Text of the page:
So the New Year has arrived and I’m back in chilly Kyoto after visiting the neon lights of Tokyo. Here’s an update on what I’ve been up to over the festive period!
Father Christmases doing laps around the famous Shibuya crossing in Tokyo on Christmas Eve.
As Japan is primarily a Buddhist and Shinto country there are no Christmas celebrations as we know it. This doesn’t mean that we can escape the gaudy lights and insistent repetitions of ‘Last Christmas’, but it does mean that we eat KFC for Christmas. That’s right, the closest we can get to the culinary delight that is the traditional Christmas roast dinner, is Colonel Sanders’ very own Kentucky Fried Chicken. Needless to say, Christmas Day with my boyfriend consisted of an awful lot of chicken.
So much chicken…
KFC may be the closest thing we get to a good old fashioned turkey here, but that doesn’t mean that Christmas is only about the chicken, oh no. There are an abundance of German Christmas Markets in Japan – I’ve visited two and have my Gluhwein mugs to prove it! It’s strange to see a German market not so incredibly different from the one which I visited in Düsseldorf right here in the heart of Japan.
Whilst at Osaka’s German Christmas Market, we met this little fellow.
It may seem strange to see a dog dressed up in clothing, but here, it’s pretty common. Just that evening I spotted three, all dressed up as Santa Claus. And this is popular everywhere. There are entire shops dedicated to dog clothing, accessories, prams, dog friendly cakes, and the list goes on. Highlights so far have been a dog wearing a pair of jeans and a jacket and six sausage dogs all dressed up, assembled on a cart. If you want to spot the latest in dog fashion, head to the dog run in Yoyogi Park, Tokyo. Check out a clip of it here (don’t miss the dog sunglasses!):http://www.youtube.com/watch?v=HxEDSqX7Yyc.
So why is there this overzealous commitment to the dressing of dogs? It seems impossible not to make the connection with the diminishing birth rate in Japan, which I studied in my class about Japanese society, and the popularity of dogs being pushed around in prams. As having children in Japan becomes more expensive and less popular, it seems that instead, people pamper their pooches as if they were their own dear offspring. Although this may seem bizarre from a Western perspective, it kind of makes sense. Having a dog won’t force you to take maternity leave, and having a dog won’t leave you to deal with mood swings rivalling that of Godzilla.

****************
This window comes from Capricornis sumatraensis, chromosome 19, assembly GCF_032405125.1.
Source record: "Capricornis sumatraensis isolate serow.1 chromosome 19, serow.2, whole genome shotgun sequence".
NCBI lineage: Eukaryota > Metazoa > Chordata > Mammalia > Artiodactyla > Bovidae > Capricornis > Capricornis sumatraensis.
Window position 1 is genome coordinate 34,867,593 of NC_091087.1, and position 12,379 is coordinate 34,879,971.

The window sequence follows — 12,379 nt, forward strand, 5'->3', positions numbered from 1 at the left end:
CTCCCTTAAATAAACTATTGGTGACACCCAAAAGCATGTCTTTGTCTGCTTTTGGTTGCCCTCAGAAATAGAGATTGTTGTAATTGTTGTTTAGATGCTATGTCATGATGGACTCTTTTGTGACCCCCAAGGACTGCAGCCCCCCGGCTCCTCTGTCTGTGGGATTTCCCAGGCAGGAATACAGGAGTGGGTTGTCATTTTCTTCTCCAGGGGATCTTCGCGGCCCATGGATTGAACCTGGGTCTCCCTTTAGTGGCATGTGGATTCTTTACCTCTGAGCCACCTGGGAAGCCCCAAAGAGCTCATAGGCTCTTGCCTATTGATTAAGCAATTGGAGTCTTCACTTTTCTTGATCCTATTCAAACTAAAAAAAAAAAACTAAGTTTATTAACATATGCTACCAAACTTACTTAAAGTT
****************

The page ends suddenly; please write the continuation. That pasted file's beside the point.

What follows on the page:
After finishing dog spotting, it was time to welcome in the New Year. As you might expect, New Year’s Eve is also celebrated rather differently to how it is in the UK. No Hootenanny, no fireworks, no countdown. Instead, there were masses and masses of people queuing to pray at shrines once the clock struck midnight. This was pretty impressive to watch – the road was closed to accommodate the swathes of people, and even the following morning, there were still hoards of people queuing. It was a fantastic atmosphere, and definitely something enlightening to learn about Japanese culture.
From the strange to the traditional, the festive period in Japan has been interesting and a lot of fun. The unimaginable is what makes this experience so fascinating, and something which I will never forget!